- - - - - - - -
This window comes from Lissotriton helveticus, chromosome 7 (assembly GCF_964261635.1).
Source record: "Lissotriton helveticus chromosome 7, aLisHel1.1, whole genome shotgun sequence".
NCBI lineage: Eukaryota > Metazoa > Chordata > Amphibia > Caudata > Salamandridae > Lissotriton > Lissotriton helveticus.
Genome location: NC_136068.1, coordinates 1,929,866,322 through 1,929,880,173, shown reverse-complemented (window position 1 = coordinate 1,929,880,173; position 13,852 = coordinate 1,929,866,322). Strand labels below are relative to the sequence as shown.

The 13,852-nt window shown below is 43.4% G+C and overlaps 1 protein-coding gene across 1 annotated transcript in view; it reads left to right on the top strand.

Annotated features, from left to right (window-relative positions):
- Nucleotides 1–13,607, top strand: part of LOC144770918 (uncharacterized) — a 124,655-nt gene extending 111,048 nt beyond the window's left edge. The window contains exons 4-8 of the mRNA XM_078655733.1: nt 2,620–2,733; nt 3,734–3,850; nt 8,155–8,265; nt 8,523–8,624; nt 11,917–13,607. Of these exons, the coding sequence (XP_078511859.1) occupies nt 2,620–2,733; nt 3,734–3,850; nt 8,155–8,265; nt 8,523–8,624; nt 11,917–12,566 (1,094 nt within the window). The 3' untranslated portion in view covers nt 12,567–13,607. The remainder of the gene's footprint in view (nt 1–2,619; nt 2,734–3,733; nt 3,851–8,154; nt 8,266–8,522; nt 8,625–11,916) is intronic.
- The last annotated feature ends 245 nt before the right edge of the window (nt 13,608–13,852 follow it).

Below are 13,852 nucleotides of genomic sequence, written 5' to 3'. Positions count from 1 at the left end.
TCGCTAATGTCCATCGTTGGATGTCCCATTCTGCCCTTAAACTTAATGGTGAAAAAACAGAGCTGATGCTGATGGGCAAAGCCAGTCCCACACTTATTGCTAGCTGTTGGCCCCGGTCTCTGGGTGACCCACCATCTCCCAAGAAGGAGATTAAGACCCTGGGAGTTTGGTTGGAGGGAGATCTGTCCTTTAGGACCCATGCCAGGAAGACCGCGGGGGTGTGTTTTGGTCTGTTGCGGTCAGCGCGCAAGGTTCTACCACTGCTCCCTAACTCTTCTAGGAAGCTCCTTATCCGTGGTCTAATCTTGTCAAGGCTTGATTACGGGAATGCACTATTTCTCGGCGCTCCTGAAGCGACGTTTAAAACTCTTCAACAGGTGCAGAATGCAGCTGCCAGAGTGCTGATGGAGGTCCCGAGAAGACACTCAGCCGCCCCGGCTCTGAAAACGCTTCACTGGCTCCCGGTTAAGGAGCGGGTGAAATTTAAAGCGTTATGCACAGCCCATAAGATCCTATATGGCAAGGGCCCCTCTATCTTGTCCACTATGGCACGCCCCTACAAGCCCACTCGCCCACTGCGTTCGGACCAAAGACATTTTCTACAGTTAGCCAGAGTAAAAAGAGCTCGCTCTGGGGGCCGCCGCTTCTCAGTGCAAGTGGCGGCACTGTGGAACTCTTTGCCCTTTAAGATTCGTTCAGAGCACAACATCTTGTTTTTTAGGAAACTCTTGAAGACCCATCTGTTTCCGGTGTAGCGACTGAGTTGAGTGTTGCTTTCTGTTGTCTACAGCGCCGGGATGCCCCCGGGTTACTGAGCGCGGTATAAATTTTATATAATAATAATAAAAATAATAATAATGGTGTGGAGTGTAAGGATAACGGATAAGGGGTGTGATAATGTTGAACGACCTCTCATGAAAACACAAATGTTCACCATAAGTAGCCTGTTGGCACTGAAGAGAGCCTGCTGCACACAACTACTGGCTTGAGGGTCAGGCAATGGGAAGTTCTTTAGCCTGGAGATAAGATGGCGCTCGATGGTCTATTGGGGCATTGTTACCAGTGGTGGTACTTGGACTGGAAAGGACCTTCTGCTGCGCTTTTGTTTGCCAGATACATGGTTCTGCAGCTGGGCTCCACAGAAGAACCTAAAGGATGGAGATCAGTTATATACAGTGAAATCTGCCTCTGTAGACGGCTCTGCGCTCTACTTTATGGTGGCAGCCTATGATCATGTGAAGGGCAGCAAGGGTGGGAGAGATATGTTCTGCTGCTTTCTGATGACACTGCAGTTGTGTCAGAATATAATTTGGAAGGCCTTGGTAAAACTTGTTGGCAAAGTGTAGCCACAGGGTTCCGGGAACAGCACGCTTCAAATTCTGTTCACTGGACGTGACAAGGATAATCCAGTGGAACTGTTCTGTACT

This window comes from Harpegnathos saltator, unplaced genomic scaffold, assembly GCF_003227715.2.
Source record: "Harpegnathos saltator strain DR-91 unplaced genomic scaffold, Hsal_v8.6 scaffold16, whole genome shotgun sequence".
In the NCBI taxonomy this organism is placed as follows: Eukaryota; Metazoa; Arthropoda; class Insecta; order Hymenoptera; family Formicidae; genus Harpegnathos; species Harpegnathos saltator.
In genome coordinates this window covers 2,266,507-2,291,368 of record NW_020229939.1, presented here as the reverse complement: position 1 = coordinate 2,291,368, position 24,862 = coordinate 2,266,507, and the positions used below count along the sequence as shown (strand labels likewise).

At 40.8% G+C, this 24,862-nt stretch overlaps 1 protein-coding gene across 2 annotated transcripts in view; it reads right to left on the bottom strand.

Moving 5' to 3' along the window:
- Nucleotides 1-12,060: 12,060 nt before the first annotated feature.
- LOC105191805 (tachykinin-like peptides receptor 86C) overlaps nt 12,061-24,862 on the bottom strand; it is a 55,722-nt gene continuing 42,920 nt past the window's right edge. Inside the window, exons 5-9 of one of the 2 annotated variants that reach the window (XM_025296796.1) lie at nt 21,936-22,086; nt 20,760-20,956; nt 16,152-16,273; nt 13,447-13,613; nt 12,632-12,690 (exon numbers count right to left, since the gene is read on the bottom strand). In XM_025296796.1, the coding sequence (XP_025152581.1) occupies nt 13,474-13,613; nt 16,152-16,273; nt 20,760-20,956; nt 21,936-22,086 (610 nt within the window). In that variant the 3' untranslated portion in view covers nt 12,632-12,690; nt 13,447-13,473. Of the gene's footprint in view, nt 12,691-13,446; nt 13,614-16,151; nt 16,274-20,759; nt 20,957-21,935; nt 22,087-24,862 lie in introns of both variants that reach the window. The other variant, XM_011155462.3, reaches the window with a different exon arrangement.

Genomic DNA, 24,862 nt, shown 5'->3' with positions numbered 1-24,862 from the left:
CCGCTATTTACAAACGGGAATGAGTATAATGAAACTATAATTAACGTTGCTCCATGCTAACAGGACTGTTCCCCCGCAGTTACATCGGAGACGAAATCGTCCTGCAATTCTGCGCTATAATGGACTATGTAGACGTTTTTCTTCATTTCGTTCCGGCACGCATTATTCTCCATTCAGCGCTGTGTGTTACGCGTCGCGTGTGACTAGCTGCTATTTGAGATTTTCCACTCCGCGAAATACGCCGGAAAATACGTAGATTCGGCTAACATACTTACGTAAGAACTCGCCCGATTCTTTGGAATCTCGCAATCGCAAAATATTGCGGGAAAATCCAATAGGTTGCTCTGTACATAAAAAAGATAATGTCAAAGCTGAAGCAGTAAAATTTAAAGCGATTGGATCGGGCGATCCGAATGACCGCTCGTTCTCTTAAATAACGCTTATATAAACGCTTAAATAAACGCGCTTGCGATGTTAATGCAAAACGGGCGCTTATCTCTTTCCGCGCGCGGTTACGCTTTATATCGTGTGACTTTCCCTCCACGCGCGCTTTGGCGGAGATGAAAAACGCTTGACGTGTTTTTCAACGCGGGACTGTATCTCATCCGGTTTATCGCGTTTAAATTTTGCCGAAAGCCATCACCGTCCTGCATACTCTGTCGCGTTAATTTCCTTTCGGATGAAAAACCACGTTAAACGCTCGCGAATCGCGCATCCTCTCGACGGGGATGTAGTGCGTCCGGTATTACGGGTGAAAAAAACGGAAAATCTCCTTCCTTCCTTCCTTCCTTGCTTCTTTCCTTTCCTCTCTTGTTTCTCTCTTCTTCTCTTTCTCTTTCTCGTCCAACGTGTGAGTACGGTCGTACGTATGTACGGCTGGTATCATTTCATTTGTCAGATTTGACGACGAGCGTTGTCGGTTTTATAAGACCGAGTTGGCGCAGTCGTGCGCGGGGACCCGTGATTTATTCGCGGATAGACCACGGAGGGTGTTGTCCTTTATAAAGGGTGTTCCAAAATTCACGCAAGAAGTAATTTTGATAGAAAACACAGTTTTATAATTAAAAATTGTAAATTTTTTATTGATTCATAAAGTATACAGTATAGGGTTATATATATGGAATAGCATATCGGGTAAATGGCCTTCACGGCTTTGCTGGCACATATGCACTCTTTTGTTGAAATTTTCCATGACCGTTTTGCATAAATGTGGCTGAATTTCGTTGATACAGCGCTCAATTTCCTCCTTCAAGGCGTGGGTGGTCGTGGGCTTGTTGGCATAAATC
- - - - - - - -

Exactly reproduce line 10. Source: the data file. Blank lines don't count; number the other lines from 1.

TCGCTAATGTCCATCGTTGGATGTCCCATTCTGCCCTTAAACTTAATGGTGAAAAAACAGAGCTGATGCTGATGGGCAAAGCCAGTCCCACACTTATTGCTAGCTGTTGGCCCCGGTCTCTGGGTGACCCACCATCTCCCAAGAAGGAGATTAAGACCCTGGGAGTTTGGTTGGAGGGAGATCTGTCCTTTAGGACCCATGCCAGGAAGACCGCGGGGGTGTGTTTTGGTCTGTTGCGGTCAGCGCGCAAGGTTCTACCACTGCTCCCTAACTCTTCTAGGAAGCTCCTTATCCGTGGTCTAATCTTGTCAAGGCTTGATTACGGGAATGCACTATTTCTCGGCGCTCCTGAAGCGACGTTTAAAACTCTTCAACAGGTGCAGAATGCAGCTGCCAGAGTGCTGATGGAGGTCCCGAGAAGACACTCAGCCGCCCCGGCTCTGAAAACGCTTCACTGGCTCCCGGTTAAGGAGCGGGTGAAATTTAAAGCGTTATGCACAGCCCATAAGATCCTATATGGCAAGGGCCCCTCTATCTTGTCCACTATGGCACGCCCCTACAAGCCCACTCGCCCACTGCGTTCGGACCAAAGACATTTTCTACAGTTAGCCAGAGTAAAAAGAGCTCGCTCTGGGGGCCGCCGCTTCTCAGTGCAAGTGGCGGCACTGTGGAACTCTTTGCCCTTTAAGATTCGTTCAGAGCACAACATCTTGTTTTTTAGGAAACTCTTGAAGACCCATCTGTTTCCGGTGTAGCGACTGAGTTGAGTGTTGCTTTCTGTTGTCTACAGCGCCGGGATGCCCCCGGGTTACTGAGCGCGGTATAAATTTTATATAATAATAATAAAAATAATAATAATGGTGTGGAGTGTAAGGATAACGGATAAGGGGTGTGATAATGTTGAACGACCTCTCATGAAAACACAAATGTTCACCATAAGTAGCCTGTTGGCACTGAAGAGAGCCTGCTGCACACAACTACTGGCTTGAGGGTCAGGCAATGGGAAGTTCTTTAGCCTGGAGATAAGATGGCGCTCGATGGTCTATTGGGGCATTGTTACCAGTGGTGGTACTTGGACTGGAAAGGACCTTCTGCTGCGCTTTTGTTTGCCAGATACATGGTTCTGCAGCTGGGCTCCACAGAAGAACCTAAAGGATGGAGATCAGTTATATACAGTGAAATCTGCCTCTGTAGACGGCTCTGCGCTCTACTTTATGGTGGCAGCCTATGATCATGTGAAGGGCAGCAAGGGTGGGAGAGATATGTTCTGCTGCTTTCTGATGACACTGCAGTTGTGTCAGAATATAATTTGGAAGGCCTTGGTAAAACTTGTTGGCAAAGTGTAGCCACAGGGTTCCGGGAACAGCACGCTTCAAATTCTGTTCACTGGACGTGACAAGGATAATCCAGTGGAACTGTTCTGTACT